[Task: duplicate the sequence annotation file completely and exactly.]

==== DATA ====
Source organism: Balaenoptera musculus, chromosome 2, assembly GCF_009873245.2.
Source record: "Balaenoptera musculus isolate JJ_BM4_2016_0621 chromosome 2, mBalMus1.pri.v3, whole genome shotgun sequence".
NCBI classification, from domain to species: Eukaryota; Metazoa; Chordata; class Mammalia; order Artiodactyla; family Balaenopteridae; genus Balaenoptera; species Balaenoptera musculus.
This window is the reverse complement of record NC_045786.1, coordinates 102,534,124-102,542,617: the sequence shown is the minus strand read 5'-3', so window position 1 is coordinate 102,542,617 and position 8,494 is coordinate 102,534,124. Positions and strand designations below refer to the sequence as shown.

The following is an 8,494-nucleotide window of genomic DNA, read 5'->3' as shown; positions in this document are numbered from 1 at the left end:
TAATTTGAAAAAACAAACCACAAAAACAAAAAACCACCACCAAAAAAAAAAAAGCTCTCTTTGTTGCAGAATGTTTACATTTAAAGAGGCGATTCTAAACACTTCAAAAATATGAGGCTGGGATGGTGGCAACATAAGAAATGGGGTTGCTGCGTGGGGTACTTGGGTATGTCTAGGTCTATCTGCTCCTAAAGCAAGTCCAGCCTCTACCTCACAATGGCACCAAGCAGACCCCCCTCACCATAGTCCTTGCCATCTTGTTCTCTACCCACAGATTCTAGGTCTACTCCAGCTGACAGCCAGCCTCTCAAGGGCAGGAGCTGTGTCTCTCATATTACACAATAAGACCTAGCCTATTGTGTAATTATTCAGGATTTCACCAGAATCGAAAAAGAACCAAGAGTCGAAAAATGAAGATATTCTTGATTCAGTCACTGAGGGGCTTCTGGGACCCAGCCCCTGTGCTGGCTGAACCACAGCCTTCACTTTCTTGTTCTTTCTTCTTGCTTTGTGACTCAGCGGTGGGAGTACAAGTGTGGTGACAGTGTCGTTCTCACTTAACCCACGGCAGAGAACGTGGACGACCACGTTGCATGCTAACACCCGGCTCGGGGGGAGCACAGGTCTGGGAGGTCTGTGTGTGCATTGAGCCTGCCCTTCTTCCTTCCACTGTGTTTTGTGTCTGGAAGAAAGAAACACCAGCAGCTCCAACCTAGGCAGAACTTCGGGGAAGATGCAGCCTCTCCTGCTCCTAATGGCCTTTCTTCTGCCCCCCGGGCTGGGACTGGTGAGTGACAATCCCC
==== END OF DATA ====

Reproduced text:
Source organism: Balaenoptera musculus, chromosome 2, assembly GCF_009873245.2.
Source record: "Balaenoptera musculus isolate JJ_BM4_2016_0621 chromosome 2, mBalMus1.pri.v3, whole genome shotgun sequence".
NCBI classification, from domain to species: Eukaryota; Metazoa; Chordata; class Mammalia; order Artiodactyla; family Balaenopteridae; genus Balaenoptera; species Balaenoptera musculus.
This window is the reverse complement of record NC_045786.1, coordinates 102,534,124-102,542,617: the sequence shown is the minus strand read 5'-3', so window position 1 is coordinate 102,542,617 and position 8,494 is coordinate 102,534,124. Positions and strand designations below refer to the sequence as shown.

The following is an 8,494-nucleotide window of genomic DNA, read 5'->3' as shown; positions in this document are numbered from 1 at the left end:
TAATTTGAAAAAACAAACCACAAAAACAAAAAACCACCACCAAAAAAAAAAAAGCTCTCTTTGTTGCAGAATGTTTACATTTAAAGAGGCGATTCTAAACACTTCAAAAATATGAGGCTGGGATGGTGGCAACATAAGAAATGGGGTTGCTGCGTGGGGTACTTGGGTATGTCTAGGTCTATCTGCTCCTAAAGCAAGTCCAGCCTCTACCTCACAATGGCACCAAGCAGACCCCCCTCACCATAGTCCTTGCCATCTTGTTCTCTACCCACAGATTCTAGGTCTACTCCAGCTGACAGCCAGCCTCTCAAGGGCAGGAGCTGTGTCTCTCATATTACACAATAAGACCTAGCCTATTGTGTAATTATTCAGGATTTCACCAGAATCGAAAAAGAACCAAGAGTCGAAAAATGAAGATATTCTTGATTCAGTCACTGAGGGGCTTCTGGGACCCAGCCCCTGTGCTGGCTGAACCACAGCCTTCACTTTCTTGTTCTTTCTTCTTGCTTTGTGACTCAGCGGTGGGAGTACAAGTGTGGTGACAGTGTCGTTCTCACTTAACCCACGGCAGAGAACGTGGACGACCACGTTGCATGCTAACACCCGGCTCGGGGGGAGCACAGGTCTGGGAGGTCTGTGTGTGCATTGAGCCTGCCCTTCTTCCTTCCACTGTGTTTTGTGTCTGGAAGAAAGAAACACCAGCAGCTCCAACCTAGGCAGAACTTCGGGGAAGATGCAGCCTCTCCTGCTCCTAATGGCCTTTCTTCTGCCCCCCGGGCTGGGACTGGTGAGTGACAATCCCC